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The Press. (Cortland, N.Y.) 1972-1990, October 24, 1986, Image 6

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Persistent link: http://dev.nyshistoricnewspapers.org/lccn/np00190002/1986-10-24/ed-1/seq-6/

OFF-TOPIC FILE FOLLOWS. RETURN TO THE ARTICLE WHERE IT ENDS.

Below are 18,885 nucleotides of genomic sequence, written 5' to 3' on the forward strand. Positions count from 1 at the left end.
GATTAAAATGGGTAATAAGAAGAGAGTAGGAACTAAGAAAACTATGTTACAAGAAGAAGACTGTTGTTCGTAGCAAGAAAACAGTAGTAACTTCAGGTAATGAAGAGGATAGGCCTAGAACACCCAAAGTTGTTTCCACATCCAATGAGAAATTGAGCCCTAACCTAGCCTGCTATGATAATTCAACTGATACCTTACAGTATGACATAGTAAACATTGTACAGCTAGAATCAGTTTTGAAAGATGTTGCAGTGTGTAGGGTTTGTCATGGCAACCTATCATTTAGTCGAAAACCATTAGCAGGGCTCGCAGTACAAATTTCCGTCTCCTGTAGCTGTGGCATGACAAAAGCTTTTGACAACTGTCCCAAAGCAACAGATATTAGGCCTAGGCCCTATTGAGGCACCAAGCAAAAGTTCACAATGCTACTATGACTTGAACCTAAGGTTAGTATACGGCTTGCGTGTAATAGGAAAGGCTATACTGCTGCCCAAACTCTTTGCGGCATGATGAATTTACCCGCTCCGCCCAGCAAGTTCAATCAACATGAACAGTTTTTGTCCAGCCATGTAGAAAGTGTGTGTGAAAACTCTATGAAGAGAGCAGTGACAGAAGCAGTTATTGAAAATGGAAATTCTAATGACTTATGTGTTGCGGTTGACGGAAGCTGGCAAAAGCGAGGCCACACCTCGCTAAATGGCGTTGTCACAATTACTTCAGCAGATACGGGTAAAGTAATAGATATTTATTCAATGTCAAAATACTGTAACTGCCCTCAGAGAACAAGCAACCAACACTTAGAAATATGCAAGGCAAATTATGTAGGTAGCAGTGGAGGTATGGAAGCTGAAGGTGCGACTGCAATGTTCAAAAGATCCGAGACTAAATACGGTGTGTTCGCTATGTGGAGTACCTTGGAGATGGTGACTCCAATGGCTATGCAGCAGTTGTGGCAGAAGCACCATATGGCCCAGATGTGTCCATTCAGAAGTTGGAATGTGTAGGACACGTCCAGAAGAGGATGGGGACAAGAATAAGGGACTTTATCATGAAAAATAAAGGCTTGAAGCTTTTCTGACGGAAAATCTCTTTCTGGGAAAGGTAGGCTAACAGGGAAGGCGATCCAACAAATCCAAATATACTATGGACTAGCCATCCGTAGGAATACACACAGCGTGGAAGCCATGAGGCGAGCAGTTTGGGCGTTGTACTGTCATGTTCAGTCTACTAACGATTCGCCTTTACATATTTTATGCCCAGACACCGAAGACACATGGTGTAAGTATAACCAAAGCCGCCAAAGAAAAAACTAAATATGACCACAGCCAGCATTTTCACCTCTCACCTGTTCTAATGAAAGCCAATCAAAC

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slx/rhe Press/Friday' Odob~r 24-, 1QR6 THE PRESS EDITORIAL Student rights The 'Tupperware case,' a federal court trial now being deliberate~ il! Utica gives students a chance to finally de- mand their' rtghts. and not always accept unfair measures that the College tnes to impose on them. The case is called the 'Tupperware case' because it pits a cookware company with State University College at Cor- tland and SUNY Albany against the SUNY Board of Tru~~. . · The case has its beginnings in an October 1982 incident when a representative of The American Future Systems Inc. gave a presentation in a SUCC dorm. The representative was arrested by Public Safety officers and charged with loitering and solicitin~ without a permit. Later the rule was modified by SUNY to allow suclt ' presentation& only between the hours of 2 and 9 p.m. and with written permission The case was brought up by students against, the SUNY Board of Trustees to enhance their rights as students, rights that should be respected by everyone including the college. The Board of Trustees presently prohibits students from inv!ting anyone in their roo~s who could make money by sellmg a product or providing a service. Ray Franco, director of residence life, who is testifying for SUNY said it is in the best interests of the students for s.UNY to win the case. He said opening dorms to commer- Cial vendors would be \disruptive and in some ways ·dangerous\ to the atmosphere of the dorms .. A win by the students would iri no way prove to be \disruptive\ or \d A student victory would only increase student rights and allow the students to make their own choice as to who they want i.n their rooms. It's not as if the individuals who would be coming into the dorm would be d~ruptive; the dorm directors would still have the authority to enforce dorm policy on these individuals. There are many other residence life sanctioned activities that take pla~e in the dorms right now that can be very disruptive and potentially dangerous. The Assassination Game is one such activity that involves running afound at all hours of the day and night trying to tag another student. The College seems to feel that dorm residents don't have rights, just privileges it can abridge any time itdesires. It's time that students finally did something about their liberties which are being severely limited by college policy. ·THEP~S N()n Illegitimus Carborundum Theresa Howard EDITOR Bing Miller MANAGING EDITOR News Editors .... Virginia Martin and Danette Gilson Opinions.Editor .................... Carol Slattery Sports Editor . . . . . . . . . . . . . . . . . . . . . . . . . Bob Velez Insider Editor ....................... Diane Iriarte Photography Editor .. , ................ Jill Steeley Photography Assistant ........ Kimm Schummacker Darkroom Manager ................. Lisa Sherman Associated Press Editor ................. Joan Ziff Business Manager ................. · Pattie Rodman Circulation Manager . , ..... ~ ......... Mark Chase Advertising Manager .. , ........... ,. Meg Sirianna Advertising Assistants , , .. .\ ....... , . . . Holly Mabe ,Ann Miller Michele Cooper Advisor ...... , ........ , ............ Jane Rhodes Print Shop Managers: · Terrence P. Brennan, Kira Silver bird Typesetting Staff: Amy Allen, Colleen Hamilton, Rhonda Hawes. Staff Reporters: Theresa Van V~en, Joan Ziff, Matthew DiTomasso, Bob Velez,· JoAnn Dewar, . Lee Ann Begleiter Maureen Joyce, Barbara Leo~bruno. The Press Room 111, Corey Union Cortland; N.Y. 13045 (6()7) 753;.1803, 2804; :i805 THE PRESS O,PINlON-S WE· HAVE NO MlLtTARQIN NICARAGUA. - PSSST:,,,, SHOU,PN'T weerv6-rurs PRlUATC &6CTOR A? PROMOTION, Is it ours or theirs ? By ART BUCHWALD For the past week I have been trying to find out who was responsible for the C-123 cargo plane that was shot down over Nicaragua. Everyone seems to be taking credit for it. The White House folks say that the Reagan Administration was involved. \We don't approve of airplanes that fly over Marxist countries we have diplomatic relations with, but we're always willing to make an exception. If we can't violate the laws of Congress to wage a secret war, then we have no right to call ourselves the White House.'' \Who helped you do the job?\ \The Abraham Lincoln Brigade. They fought on the Loyalist side durjng the Spanish Civil War and they were aching for action again. What gets you mad is that Maj. Gen. Singlaub says he did it all · with his mercenaries.'' \Who is Gen. Singlaub?\ \He runs the Club Med for the contras in El Salvador.'' I went ~o see Gen. Singlaub. ''Are yo~ in- volved with the plane that was downed in Nicaragua?\ \1 didn't know a plane had been shot down, but if there was, ·we'll take credit for it.\ \It was one of ours not one of theirs.\ \Yo~ mean o~e .of mine. No plane flies over Nicaragua without my permission.'' \Then the CIA had nothing to do with it?\ ''They always brag about being part of a covert operation whether they are or not.\ \M~ybe I should ask William Casey. His footprmts are all over 'Central America.\ When I called and asked for Casey, 1 was tol~ he wasn't there, \Where is he?\ 1 in- qmred, \He's on The Hill telling everyone that the CIA was up to its ears in monkey business in Managua. He's afraid someone else will get the points.\ \You would think he'd want to deny it since it is against the law.\ ' \Denying covert operations gets you nowhere. Besides, we subcontract most of our work in Central America, and if it leaked out that we didn't do our own illegal air drops the press might think we're up to no good.\' \In spite of whal you're telling me, I assume you do have a cover story denying any involvement in this?'' \Our cover story is that the pilot of the C-123, whom we didn't know, took off from Miami, which we've ne\'er heard of, on a crop-spraying flight to Green Bay, Wis. The plane ran into bad weather, and, to save fuel., .dumped all the guns and ammunition it was carrying over what he thought was Nashville. Unfortunately, some Alabama duck-hunters fired on the plane forcing it down over Nicaragua.'' \Is that the best the CIA can come up with?\ \It did sound better in the briefing room.\ \Everyone , claims responsibility for the C-123 plane, even Vice President George Bush.'' \He's always loved covert operations.\ I ~ailed. \Mr. Vice Pr~ident, it's being bandied about all over town that your office is h~ndling illegal arms smuggling to N1caragua.'' \I can't say no, and I can't say yes.\ \Why not?'• .\1 don't know· whether it's a plus or a mmus for my campaign.\ ','Why would the White House give you the assignment when it could inflict embarrass- ment on the office, challenge credibility, and cause you nolhing but grief and suffering?\ ''They owe me one.'' (c) 1986, Los Angeles Times Syndicate ~CK.,IJUST ST6PPet>fN SOME REAGAN PRESS · '· RELEAses,,, To the Editor: the Day• or who left eafly. As a result some students were My thanks go to students una~le, to gain needed infor- students, we request from students ~nd faculty the names and/or programs' of schoofs to be invited so that we may do so; at that time we will make very clear our ex-_ pectations with the accep- tance of that invitation. and faculty. for their support matton. of Oraduate School Day oil We will have another Oct. 6. · . graduate school day next However, I wish to state \ y~ar because we need to pro- my .-disappo.intment ·and \:_Ide Cortland students with frustration ~t~ ~?me ~f th~ . tlm':lY and appropriate infor- gr~duate ·-s~~~?l- ,repfesen- mahon ·on the graduate t~t1y~~~ ~h.o.·:._d~d , ,no~ . ~~~~ . school '~pplica;tion pro¢ess. · . the•r. :-!ZOffiltfl~tfiellt t~ .atten~ .... . Howeve_~ , ... to better serve Esther F. Doherty, Director Car~e.r PJanni.llg and Place- .· .~ ........ , ·.. . ment . . ~ . . ...... ,~~·· . ' .